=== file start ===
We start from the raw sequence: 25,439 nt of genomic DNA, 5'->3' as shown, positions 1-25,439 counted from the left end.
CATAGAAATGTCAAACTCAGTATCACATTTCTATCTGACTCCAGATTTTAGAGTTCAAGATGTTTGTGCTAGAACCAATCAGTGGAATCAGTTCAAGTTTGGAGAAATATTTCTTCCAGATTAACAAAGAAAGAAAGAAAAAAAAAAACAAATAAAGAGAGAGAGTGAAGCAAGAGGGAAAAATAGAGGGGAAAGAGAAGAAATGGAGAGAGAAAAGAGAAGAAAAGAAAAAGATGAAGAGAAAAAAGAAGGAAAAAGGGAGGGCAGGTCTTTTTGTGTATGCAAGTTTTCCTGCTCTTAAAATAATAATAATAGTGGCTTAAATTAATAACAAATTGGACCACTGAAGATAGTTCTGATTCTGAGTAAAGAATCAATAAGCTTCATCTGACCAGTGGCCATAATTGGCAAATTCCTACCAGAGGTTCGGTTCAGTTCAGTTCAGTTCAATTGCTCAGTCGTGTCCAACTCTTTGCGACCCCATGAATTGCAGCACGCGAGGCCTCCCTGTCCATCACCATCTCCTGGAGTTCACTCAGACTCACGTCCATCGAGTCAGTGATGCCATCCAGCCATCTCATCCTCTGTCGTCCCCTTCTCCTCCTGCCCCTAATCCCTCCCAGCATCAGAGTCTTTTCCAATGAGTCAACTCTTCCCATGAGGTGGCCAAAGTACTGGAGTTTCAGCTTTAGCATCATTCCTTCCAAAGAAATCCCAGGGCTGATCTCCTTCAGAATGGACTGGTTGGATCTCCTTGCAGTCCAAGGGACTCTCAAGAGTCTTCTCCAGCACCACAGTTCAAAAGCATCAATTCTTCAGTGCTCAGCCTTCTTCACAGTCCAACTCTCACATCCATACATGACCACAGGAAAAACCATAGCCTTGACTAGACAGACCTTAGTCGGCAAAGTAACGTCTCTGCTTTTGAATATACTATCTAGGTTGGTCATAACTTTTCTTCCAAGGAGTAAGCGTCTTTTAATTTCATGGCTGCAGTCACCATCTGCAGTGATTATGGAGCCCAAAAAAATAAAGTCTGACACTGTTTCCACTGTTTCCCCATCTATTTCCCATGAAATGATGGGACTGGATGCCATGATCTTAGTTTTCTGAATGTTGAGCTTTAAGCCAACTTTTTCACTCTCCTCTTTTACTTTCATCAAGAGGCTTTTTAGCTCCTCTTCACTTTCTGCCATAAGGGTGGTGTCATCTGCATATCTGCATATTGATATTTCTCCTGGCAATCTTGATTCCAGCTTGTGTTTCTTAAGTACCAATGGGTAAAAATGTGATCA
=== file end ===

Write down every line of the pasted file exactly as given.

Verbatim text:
We start from the raw sequence: 25,439 nt of genomic DNA, 5'->3' as shown, positions 1-25,439 counted from the left end.
CATAGAAATGTCAAACTCAGTATCACATTTCTATCTGACTCCAGATTTTAGAGTTCAAGATGTTTGTGCTAGAACCAATCAGTGGAATCAGTTCAAGTTTGGAGAAATATTTCTTCCAGATTAACAAAGAAAGAAAGAAAAAAAAAAACAAATAAAGAGAGAGAGTGAAGCAAGAGGGAAAAATAGAGGGGAAAGAGAAGAAATGGAGAGAGAAAAGAGAAGAAAAGAAAAAGATGAAGAGAAAAAAGAAGGAAAAAGGGAGGGCAGGTCTTTTTGTGTATGCAAGTTTTCCTGCTCTTAAAATAATAATAATAGTGGCTTAAATTAATAACAAATTGGACCACTGAAGATAGTTCTGATTCTGAGTAAAGAATCAATAAGCTTCATCTGACCAGTGGCCATAATTGGCAAATTCCTACCAGAGGTTCGGTTCAGTTCAGTTCAGTTCAATTGCTCAGTCGTGTCCAACTCTTTGCGACCCCATGAATTGCAGCACGCGAGGCCTCCCTGTCCATCACCATCTCCTGGAGTTCACTCAGACTCACGTCCATCGAGTCAGTGATGCCATCCAGCCATCTCATCCTCTGTCGTCCCCTTCTCCTCCTGCCCCTAATCCCTCCCAGCATCAGAGTCTTTTCCAATGAGTCAACTCTTCCCATGAGGTGGCCAAAGTACTGGAGTTTCAGCTTTAGCATCATTCCTTCCAAAGAAATCCCAGGGCTGATCTCCTTCAGAATGGACTGGTTGGATCTCCTTGCAGTCCAAGGGACTCTCAAGAGTCTTCTCCAGCACCACAGTTCAAAAGCATCAATTCTTCAGTGCTCAGCCTTCTTCACAGTCCAACTCTCACATCCATACATGACCACAGGAAAAACCATAGCCTTGACTAGACAGACCTTAGTCGGCAAAGTAACGTCTCTGCTTTTGAATATACTATCTAGGTTGGTCATAACTTTTCTTCCAAGGAGTAAGCGTCTTTTAATTTCATGGCTGCAGTCACCATCTGCAGTGATTATGGAGCCCAAAAAAATAAAGTCTGACACTGTTTCCACTGTTTCCCCATCTATTTCCCATGAAATGATGGGACTGGATGCCATGATCTTAGTTTTCTGAATGTTGAGCTTTAAGCCAACTTTTTCACTCTCCTCTTTTACTTTCATCAAGAGGCTTTTTAGCTCCTCTTCACTTTCTGCCATAAGGGTGGTGTCATCTGCATATCTGCATATTGATATTTCTCCTGGCAATCTTGATTCCAGCTTGTGTTTCTTAAGTACCAATGGGTAAAAATGTGATCA